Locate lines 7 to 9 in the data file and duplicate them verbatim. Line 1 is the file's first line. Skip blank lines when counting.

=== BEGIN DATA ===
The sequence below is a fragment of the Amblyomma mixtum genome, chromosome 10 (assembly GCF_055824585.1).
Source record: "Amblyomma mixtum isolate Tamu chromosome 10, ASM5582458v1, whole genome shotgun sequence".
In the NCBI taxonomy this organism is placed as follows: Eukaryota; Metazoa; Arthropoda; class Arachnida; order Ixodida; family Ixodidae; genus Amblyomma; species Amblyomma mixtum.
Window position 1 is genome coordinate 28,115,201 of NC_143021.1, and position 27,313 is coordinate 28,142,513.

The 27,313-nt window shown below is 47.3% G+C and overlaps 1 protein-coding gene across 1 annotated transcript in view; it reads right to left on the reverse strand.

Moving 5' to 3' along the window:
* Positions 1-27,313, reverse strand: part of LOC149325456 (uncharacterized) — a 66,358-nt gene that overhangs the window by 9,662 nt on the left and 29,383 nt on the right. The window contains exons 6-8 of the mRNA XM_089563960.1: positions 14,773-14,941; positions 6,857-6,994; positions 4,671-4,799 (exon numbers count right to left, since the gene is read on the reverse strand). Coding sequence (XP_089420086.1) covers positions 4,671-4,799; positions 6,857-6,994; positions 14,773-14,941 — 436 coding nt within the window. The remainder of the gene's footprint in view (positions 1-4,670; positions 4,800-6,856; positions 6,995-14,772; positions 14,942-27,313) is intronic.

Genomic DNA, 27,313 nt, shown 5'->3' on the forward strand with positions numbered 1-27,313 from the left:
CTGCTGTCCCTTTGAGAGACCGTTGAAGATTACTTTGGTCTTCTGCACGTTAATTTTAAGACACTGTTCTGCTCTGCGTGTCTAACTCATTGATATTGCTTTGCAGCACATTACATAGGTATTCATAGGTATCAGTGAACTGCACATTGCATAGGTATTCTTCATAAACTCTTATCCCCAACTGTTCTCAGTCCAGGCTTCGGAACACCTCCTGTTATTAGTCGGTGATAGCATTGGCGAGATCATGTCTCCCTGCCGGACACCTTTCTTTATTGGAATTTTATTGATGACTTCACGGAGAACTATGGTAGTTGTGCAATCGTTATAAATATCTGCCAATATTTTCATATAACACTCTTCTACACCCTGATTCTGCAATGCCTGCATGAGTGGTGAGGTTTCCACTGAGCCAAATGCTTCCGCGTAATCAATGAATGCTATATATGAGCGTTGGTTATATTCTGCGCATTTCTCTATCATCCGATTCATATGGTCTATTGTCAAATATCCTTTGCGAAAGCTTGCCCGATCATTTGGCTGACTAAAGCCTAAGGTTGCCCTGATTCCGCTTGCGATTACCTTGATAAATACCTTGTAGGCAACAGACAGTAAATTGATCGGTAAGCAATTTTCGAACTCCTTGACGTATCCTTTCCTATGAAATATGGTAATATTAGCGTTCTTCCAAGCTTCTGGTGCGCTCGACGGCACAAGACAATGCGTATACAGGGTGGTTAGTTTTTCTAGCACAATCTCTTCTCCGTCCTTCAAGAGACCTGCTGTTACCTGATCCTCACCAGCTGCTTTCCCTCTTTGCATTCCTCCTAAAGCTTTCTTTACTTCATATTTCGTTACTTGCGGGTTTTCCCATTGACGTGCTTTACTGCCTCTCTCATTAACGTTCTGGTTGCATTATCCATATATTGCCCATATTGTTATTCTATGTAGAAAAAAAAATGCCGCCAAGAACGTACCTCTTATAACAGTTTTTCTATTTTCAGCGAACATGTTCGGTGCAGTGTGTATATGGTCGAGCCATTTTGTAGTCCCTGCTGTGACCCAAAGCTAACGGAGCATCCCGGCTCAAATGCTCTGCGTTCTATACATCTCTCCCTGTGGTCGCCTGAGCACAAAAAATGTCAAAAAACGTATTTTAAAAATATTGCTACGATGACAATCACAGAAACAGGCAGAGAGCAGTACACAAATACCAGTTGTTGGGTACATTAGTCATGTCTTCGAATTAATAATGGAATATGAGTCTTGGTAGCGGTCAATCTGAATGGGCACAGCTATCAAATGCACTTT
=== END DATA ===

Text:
* Positions 1-27,313, reverse strand: part of LOC149325456 (uncharacterized) — a 66,358-nt gene that overhangs the window by 9,662 nt on the left and 29,383 nt on the right. The window contains exons 6-8 of the mRNA XM_089563960.1: positions 14,773-14,941; positions 6,857-6,994; positions 4,671-4,799 (exon numbers count right to left, since the gene is read on the reverse strand). Coding sequence (XP_089420086.1) covers positions 4,671-4,799; positions 6,857-6,994; positions 14,773-14,941 — 436 coding nt within the window. The remainder of the gene's footprint in view (positions 1-4,670; positions 4,800-6,856; positions 6,995-14,772; positions 14,942-27,313) is intronic.

Genomic DNA, 27,313 nt, shown 5'->3' on the forward strand with positions numbered 1-27,313 from the left:
CTGCTGTCCCTTTGAGAGACCGTTGAAGATTACTTTGGTCTTCTGCACGTTAATTTTAAGACACTGTTCTGCTCTGCGTGTCTAACTCATTGATATTGCTTTGCAGCACATTACATAGGTATTCATAGGTATCAGTGAACTGCACATTGCATAGGTATTCTTCATAAACTCTTATCCCCAACTGTTCTCAGTCCAGGCTTCGGAACACCTCCTGTTATTAGTCGGTGATAGCATTGGCGAGATCATGTCTCCCTGCCGGACACCTTTCTTTATTGGAATTTTATTGATGACTTCACGGAGAACTATGGTAGTTGTGCAATCGTTATAAATATCTGCCAATATTTTCATATAACACTCTTCTACACCCTGATTCTGCAATGCCTGCATGAGTGGTGAGGTTTCCACTGAGCCAAATGCTTCCGCGTAATCAATGAATGCTATATATGAGCGTTGGTTATATTCTGCGCATTTCTCTATCATCCGATTCATATGGTCTATTGTCAAATATCCTTTGCGAAAGCTTGCCCGATCATTTGGCTGACTAAAGCCTAAGGTTGCCCTGATTCCGCTTGCGATTACCTTGATAAATACCTTGTAGGCAACAGACAGTAAATTGATCGGTAAGCAATTTTCGAACTCCTTGACGTATCCTTTCCTATGAAATATGGTAATATTAGCGTTCTTCCAAGCTTCTGGTGCGCTCGACGGCACAAGACAATGCGTATACAGGGTGGTTAGTTTTTCTAGCACAATCTCTTCTCCGTCCTTCAAGAGACCTGCTGTTACCTGATCCTCACCAGCTGCTTTCCCTCTTTGCATTCCTCCTAAAGCTTTCTTTACTTCATATTTCGTTACTTGCGGGTTTTCCCATTGACGTGCTTTACTGCCTCTCTCATTAACGTTCTGGTTGCATTATCCATATATTGCCCATATTGTTATTCTATGTAGAAAAAAAAATGCCGCCAAGAACGTACCTCTTATAACAGTTTTTCTATTTTCAGCGAACATGTTCGGTGCAGTGTGTATATGGTCGAGCCATTTTGTAGTCCCTGCTGTGACCCAAAGCTAACGGAGCATCCCGGCTCAAATGCTCTGCGTTCTATACATCTCTCCCTGTGGTCGCCTGAGCACAAAAAATGTCAAAAAACGTATTTTAAAAATATTGCTACGATGACAATCACAGAAACAGGCAGAGAGCAGTACACAAATACCAGTTGTTGGGTACATTAGTCATGTCTTCGAATTAATAATGGAATATGAGTCTTGGTAGCGGTCAATCTGAATGGGCACAGCTATCAAATGCACTTT